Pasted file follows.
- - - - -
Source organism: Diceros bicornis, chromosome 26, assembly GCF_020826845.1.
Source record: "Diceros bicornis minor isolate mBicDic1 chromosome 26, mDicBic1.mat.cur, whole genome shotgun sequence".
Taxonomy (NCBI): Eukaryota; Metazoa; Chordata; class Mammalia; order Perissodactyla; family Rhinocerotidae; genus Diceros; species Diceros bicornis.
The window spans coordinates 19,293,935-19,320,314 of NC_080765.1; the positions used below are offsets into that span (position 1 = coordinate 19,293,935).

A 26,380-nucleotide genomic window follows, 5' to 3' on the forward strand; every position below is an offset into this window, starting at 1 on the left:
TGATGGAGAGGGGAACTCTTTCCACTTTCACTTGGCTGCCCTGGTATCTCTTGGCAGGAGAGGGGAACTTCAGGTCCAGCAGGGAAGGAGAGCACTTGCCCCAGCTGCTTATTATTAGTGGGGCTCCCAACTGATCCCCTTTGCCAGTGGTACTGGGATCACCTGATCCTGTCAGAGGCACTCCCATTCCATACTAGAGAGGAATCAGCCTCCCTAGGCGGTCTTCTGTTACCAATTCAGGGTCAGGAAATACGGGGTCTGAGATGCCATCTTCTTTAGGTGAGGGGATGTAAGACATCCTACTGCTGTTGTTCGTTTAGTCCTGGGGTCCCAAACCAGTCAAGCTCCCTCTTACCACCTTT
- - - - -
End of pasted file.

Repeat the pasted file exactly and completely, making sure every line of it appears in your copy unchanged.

Source organism: Diceros bicornis, chromosome 26, assembly GCF_020826845.1.
Source record: "Diceros bicornis minor isolate mBicDic1 chromosome 26, mDicBic1.mat.cur, whole genome shotgun sequence".
Taxonomy (NCBI): Eukaryota; Metazoa; Chordata; class Mammalia; order Perissodactyla; family Rhinocerotidae; genus Diceros; species Diceros bicornis.
The window spans coordinates 19,293,935-19,320,314 of NC_080765.1; the positions used below are offsets into that span (position 1 = coordinate 19,293,935).

A 26,380-nucleotide genomic window follows, 5' to 3' on the forward strand; every position below is an offset into this window, starting at 1 on the left:
TGATGGAGAGGGGAACTCTTTCCACTTTCACTTGGCTGCCCTGGTATCTCTTGGCAGGAGAGGGGAACTTCAGGTCCAGCAGGGAAGGAGAGCACTTGCCCCAGCTGCTTATTATTAGTGGGGCTCCCAACTGATCCCCTTTGCCAGTGGTACTGGGATCACCTGATCCTGTCAGAGGCACTCCCATTCCATACTAGAGAGGAATCAGCCTCCCTAGGCGGTCTTCTGTTACCAATTCAGGGTCAGGAAATACGGGGTCTGAGATGCCATCTTCTTTAGGTGAGGGGATGTAAGACATCCTACTGCTGTTGTTCGTTTAGTCCTGGGGTCCCAAACCAGTCAAGCTCCCTCTTACCACCTTT